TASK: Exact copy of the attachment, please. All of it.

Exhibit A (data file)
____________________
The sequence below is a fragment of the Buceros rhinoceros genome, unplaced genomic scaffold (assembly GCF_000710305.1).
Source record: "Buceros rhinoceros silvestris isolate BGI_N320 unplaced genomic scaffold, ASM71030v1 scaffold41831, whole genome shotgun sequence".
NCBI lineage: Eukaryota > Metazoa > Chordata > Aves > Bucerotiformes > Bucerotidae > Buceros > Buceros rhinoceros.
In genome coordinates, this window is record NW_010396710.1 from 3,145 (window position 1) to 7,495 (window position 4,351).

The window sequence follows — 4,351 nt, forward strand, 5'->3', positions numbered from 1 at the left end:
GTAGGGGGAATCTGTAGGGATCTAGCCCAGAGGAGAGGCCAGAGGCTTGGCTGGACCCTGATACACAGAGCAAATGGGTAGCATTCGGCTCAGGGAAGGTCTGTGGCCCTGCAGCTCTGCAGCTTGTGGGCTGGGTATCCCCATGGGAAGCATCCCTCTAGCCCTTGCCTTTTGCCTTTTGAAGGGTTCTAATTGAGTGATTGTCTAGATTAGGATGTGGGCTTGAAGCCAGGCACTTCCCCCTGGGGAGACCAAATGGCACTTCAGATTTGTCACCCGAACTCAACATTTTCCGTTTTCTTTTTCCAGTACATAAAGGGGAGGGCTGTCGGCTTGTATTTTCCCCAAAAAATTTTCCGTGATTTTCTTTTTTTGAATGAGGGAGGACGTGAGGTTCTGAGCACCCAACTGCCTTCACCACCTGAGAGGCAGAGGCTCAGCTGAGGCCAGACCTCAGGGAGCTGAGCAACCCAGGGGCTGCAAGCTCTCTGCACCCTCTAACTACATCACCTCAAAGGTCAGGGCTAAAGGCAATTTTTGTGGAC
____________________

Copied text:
The sequence below is a fragment of the Buceros rhinoceros genome, unplaced genomic scaffold (assembly GCF_000710305.1).
Source record: "Buceros rhinoceros silvestris isolate BGI_N320 unplaced genomic scaffold, ASM71030v1 scaffold41831, whole genome shotgun sequence".
NCBI lineage: Eukaryota > Metazoa > Chordata > Aves > Bucerotiformes > Bucerotidae > Buceros > Buceros rhinoceros.
In genome coordinates, this window is record NW_010396710.1 from 3,145 (window position 1) to 7,495 (window position 4,351).

The window sequence follows — 4,351 nt, forward strand, 5'->3', positions numbered from 1 at the left end:
GTAGGGGGAATCTGTAGGGATCTAGCCCAGAGGAGAGGCCAGAGGCTTGGCTGGACCCTGATACACAGAGCAAATGGGTAGCATTCGGCTCAGGGAAGGTCTGTGGCCCTGCAGCTCTGCAGCTTGTGGGCTGGGTATCCCCATGGGAAGCATCCCTCTAGCCCTTGCCTTTTGCCTTTTGAAGGGTTCTAATTGAGTGATTGTCTAGATTAGGATGTGGGCTTGAAGCCAGGCACTTCCCCCTGGGGAGACCAAATGGCACTTCAGATTTGTCACCCGAACTCAACATTTTCCGTTTTCTTTTTCCAGTACATAAAGGGGAGGGCTGTCGGCTTGTATTTTCCCCAAAAAATTTTCCGTGATTTTCTTTTTTTGAATGAGGGAGGACGTGAGGTTCTGAGCACCCAACTGCCTTCACCACCTGAGAGGCAGAGGCTCAGCTGAGGCCAGACCTCAGGGAGCTGAGCAACCCAGGGGCTGCAAGCTCTCTGCACCCTCTAACTACATCACCTCAAAGGTCAGGGCTAAAGGCAATTTTTGTGGAC